How can advocacy handle cognitive dissonance when segregating is called anti-segregation. This is how I took care of an email sent by a private school principal to a friend.
“Affinity groups allow people with a shared identity to meet with one another in an emotionally safe and brave space. Unlike legal racial segregation which was a tool to maintain white power and control, racial affinity groups are anti-racist Spaces where participants can improve their abilities and capacities NotLearn and eliminate racism. (Emphasis in original.
Private school parents may choose to organise themselves on the basis of melatonin and nationality. If they do, it is up to me to decline. But forcing public school teachers—and, Lord help us, students—to affirmatively and publicly choose their own racial silo strikes me as awful, possibly illegal, and worth striking down in every instance I’ve heard about so far.
Although obvious, the first practical issue is one that affinity-promoters should be aware of: classification. What is the point of allowing African American/Hispanic to be classified in one category? Or are you white/Asian How do we deal with “white Hispanic”, the most mysterious category of immigrants? Naturalized immigrants don’t have more in common than fifth-generation natives with whom they may share skin color?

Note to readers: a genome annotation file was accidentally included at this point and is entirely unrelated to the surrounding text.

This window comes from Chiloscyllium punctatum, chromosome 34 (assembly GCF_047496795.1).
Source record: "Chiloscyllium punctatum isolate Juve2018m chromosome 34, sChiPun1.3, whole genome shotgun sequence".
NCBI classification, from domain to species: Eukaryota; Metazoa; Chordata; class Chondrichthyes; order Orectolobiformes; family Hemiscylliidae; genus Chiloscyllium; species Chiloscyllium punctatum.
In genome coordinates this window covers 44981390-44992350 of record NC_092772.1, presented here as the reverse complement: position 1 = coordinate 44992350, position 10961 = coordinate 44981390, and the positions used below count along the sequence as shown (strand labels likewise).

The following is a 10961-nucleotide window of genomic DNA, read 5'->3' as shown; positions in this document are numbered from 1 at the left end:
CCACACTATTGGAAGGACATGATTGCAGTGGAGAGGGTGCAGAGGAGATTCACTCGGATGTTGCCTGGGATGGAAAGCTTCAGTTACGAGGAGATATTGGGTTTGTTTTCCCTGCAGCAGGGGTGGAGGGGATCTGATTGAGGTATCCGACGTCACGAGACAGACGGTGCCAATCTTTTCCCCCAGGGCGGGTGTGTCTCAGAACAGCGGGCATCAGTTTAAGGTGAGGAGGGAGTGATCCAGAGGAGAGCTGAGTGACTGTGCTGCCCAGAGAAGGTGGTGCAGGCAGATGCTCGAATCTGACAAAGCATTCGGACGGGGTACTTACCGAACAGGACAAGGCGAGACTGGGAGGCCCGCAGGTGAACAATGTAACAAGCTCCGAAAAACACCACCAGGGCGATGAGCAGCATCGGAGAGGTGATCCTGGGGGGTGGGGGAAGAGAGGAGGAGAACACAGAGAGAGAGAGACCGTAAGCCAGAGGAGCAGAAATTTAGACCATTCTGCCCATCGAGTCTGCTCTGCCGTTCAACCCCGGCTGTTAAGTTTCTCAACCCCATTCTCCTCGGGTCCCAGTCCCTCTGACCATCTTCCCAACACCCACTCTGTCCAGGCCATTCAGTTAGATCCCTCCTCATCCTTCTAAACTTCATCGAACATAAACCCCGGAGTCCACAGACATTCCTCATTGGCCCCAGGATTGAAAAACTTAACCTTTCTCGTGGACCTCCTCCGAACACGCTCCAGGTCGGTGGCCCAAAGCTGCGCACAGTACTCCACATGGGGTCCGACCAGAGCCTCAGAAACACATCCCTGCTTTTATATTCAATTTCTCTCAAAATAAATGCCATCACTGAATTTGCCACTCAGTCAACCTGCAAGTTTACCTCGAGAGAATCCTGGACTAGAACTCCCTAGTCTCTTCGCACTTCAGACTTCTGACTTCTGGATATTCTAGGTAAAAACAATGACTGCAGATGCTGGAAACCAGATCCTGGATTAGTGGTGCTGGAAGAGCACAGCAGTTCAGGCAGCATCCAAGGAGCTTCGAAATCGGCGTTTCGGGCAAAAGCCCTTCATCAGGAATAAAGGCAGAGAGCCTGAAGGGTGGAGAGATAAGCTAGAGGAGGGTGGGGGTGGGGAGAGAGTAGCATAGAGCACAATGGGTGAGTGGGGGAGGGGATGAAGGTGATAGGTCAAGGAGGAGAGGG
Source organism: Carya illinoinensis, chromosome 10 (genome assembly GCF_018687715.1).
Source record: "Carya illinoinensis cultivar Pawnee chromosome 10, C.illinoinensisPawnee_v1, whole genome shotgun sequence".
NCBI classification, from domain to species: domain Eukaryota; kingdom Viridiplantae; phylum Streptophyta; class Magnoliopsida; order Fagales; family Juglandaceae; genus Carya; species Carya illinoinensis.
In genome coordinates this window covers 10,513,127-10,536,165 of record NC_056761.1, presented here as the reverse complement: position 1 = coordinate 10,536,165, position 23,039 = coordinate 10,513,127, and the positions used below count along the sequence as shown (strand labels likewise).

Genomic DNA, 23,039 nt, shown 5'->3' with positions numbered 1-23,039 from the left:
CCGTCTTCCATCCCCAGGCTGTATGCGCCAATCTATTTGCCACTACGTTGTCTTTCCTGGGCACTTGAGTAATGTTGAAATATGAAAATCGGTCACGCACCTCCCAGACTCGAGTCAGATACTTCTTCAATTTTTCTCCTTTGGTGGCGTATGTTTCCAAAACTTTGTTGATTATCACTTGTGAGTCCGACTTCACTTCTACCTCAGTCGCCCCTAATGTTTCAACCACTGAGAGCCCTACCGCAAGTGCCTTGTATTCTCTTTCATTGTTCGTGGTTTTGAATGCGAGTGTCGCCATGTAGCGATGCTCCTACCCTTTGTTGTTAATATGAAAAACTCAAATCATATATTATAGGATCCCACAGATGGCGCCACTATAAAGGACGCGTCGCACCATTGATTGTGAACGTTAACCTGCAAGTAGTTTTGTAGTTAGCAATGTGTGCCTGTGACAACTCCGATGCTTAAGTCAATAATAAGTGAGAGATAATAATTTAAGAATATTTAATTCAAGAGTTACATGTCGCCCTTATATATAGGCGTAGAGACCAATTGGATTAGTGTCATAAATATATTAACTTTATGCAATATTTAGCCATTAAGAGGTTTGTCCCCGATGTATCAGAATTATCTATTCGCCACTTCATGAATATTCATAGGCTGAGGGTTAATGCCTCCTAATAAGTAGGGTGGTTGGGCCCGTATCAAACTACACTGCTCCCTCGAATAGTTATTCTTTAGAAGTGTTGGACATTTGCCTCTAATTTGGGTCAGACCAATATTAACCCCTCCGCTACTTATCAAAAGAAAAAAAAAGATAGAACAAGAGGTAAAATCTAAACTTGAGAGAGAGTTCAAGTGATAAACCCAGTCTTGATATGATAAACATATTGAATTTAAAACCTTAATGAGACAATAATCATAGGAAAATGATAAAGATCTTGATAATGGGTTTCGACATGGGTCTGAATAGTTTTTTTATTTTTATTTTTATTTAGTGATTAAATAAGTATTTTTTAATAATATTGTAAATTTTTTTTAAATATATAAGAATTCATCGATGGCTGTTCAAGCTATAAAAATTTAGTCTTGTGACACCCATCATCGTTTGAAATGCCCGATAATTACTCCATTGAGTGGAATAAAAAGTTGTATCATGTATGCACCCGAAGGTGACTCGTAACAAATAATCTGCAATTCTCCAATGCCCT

These definitional sorting questions point to a truism routinely treated by progressives and educational bureaucrats as false: Racial/ethnic/national identity is inherently fluid, not fixed. It would have shocked immigrant Greeks, Italians, or Jews to find out that they were white in the late 1800s and early 2000s. Yet that’s how we refer them today. Cubans aren’t Mexicans. In fact, the literal Caucasians from the Caucasus Mountains are often referred to as Asians. Hispanics have begun secession from their identities. Fluidity is a good feature of a country that was founded on ideas and not nationality.
Yet, we send the opposite message to some 11-year olds. They feel that they have to pick their own subcategory, regardless of whether it’s the opt-outs or a narrowly defined one.
The fact that this message is sent to and from exactly the same people as the one about gender and sexuality makes it all more odd. The middle school mathematics class was her first. My daughter asked students to list their favorite pronouns. They were soon informed it was National Coming Out Week. A 10-year-old girl is not at all aware of the multiverse choices they have, and it can be difficult to teach them about racial discriminism.